Cellular immunity plays an important role in the control of T. gondii infection. In this study, a significantly higher level of splenocyte proliferative response was induced by DNA immunization with pVAX-TgCDPK2. This suggests that cellular immune response was elicited in the immunized mice. The flow cytometry analysis indicated that the percentages of both CD3 + CD4 + CD8 − and CD3 + CD8 + CD4 − were significantly higher in the mice in the experimental group compared to the three control groups, and the results were similar to those induced by DNA vaccination with CDPK3, CDPK5, and ROP18 of T. gondii [41-43]. These increased CD3 + CD4 + CD8 − and CD3 + CD8 + CD4 − T cell levels will increase the cytotoxic activity against T. gondii infection. Furthermore, the proliferation stimulation index of splenocytes in the experimental group was significant higher in contrast to control groups. It revealed that a large amount of memory lymphocytes were produced after being stimulated by the immunization, which will help to protect against infection by T. gondii.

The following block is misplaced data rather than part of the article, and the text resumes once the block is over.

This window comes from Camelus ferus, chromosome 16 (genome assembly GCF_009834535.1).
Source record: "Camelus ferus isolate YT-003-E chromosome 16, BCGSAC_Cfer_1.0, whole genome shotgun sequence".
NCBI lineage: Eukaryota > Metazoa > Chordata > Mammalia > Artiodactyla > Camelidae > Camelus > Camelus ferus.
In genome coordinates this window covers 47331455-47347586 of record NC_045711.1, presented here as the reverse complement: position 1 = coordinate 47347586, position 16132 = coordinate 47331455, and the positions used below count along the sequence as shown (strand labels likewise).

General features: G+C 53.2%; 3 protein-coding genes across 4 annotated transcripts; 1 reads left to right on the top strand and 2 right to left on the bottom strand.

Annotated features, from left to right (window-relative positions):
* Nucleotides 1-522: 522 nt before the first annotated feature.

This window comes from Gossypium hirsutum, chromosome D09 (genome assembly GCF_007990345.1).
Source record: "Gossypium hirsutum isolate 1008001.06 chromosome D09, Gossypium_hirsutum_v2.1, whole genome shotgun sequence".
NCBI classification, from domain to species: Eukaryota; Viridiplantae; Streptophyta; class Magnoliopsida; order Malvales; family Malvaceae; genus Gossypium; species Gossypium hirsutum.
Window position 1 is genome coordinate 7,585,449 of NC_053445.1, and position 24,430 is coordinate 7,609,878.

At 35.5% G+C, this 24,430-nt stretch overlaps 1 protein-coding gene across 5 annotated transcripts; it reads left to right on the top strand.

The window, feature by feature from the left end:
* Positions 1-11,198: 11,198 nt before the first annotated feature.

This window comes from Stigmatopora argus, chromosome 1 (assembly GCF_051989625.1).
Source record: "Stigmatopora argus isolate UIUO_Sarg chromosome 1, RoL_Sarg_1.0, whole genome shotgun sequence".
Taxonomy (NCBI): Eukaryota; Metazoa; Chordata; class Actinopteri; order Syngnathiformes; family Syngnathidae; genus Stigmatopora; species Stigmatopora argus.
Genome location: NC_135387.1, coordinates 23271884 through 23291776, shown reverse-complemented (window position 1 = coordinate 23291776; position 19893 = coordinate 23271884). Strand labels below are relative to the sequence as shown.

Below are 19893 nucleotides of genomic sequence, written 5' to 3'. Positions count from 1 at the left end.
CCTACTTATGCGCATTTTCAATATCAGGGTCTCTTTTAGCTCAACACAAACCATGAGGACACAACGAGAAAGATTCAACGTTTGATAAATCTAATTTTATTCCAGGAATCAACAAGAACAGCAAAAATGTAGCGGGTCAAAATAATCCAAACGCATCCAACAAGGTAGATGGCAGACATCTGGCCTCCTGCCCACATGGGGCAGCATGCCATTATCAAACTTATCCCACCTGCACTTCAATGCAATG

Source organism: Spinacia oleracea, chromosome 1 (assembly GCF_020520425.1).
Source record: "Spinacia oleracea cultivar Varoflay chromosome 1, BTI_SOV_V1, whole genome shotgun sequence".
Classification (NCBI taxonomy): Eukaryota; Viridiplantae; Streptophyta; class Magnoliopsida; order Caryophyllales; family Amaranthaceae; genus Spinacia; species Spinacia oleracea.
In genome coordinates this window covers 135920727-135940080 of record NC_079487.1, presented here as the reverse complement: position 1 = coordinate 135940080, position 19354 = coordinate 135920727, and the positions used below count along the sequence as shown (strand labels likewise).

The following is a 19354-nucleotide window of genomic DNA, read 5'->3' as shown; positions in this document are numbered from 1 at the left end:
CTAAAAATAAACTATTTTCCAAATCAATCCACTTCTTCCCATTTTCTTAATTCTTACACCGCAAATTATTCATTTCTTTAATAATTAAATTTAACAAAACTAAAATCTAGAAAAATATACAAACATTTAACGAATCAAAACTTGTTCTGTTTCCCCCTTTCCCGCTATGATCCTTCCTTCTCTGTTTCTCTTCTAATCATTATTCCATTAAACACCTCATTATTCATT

In the present study, we found that intramuscular immunization with pVAX-TgCDPK2 can induce partial immune protection, and the immunized mice had a prolonged survival time compared to the control groups when challenged with high doses of T. gondii RH strain. Considering that DNA vaccines are usually based on a single antigen and are largely limited by the major histocompatibility complex (MHC) [10], pVAX-TgCDPK2 may not readily induce an effective and complete immune response against T. gondii infection. In future studies, a higher quantity of T. gondii antigen combined with an efficient adjuvant could be explored to enhance the protective efficacy.